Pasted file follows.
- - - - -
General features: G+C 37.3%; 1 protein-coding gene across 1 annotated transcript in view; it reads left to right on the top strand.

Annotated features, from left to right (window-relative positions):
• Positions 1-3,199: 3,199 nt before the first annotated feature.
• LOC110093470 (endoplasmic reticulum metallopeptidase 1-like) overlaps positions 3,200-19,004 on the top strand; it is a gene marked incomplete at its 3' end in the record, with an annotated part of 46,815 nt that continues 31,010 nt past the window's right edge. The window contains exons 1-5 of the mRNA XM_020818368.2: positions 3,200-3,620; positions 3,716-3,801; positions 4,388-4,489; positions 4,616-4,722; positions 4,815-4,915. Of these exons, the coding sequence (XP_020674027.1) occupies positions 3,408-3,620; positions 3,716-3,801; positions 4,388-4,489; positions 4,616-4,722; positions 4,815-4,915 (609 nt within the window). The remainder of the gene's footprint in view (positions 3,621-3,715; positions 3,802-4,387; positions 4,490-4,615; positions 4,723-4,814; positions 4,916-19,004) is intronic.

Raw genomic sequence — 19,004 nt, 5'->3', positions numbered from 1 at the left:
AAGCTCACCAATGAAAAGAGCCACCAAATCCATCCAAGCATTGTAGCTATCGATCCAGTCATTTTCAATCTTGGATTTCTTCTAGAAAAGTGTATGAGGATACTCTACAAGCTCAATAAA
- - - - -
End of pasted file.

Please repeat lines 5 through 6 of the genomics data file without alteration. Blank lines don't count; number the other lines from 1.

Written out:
Raw genomic sequence — 19,004 nt, 5'->3', positions numbered from 1 at the left:
AAGCTCACCAATGAAAAGAGCCACCAAATCCATCCAAGCATTGTAGCTATCGATCCAGTCATTTTCAATCTTGGATTTCTTCTAGAAAAGTGTATGAGGATACTCTACAAGCTCAATAAA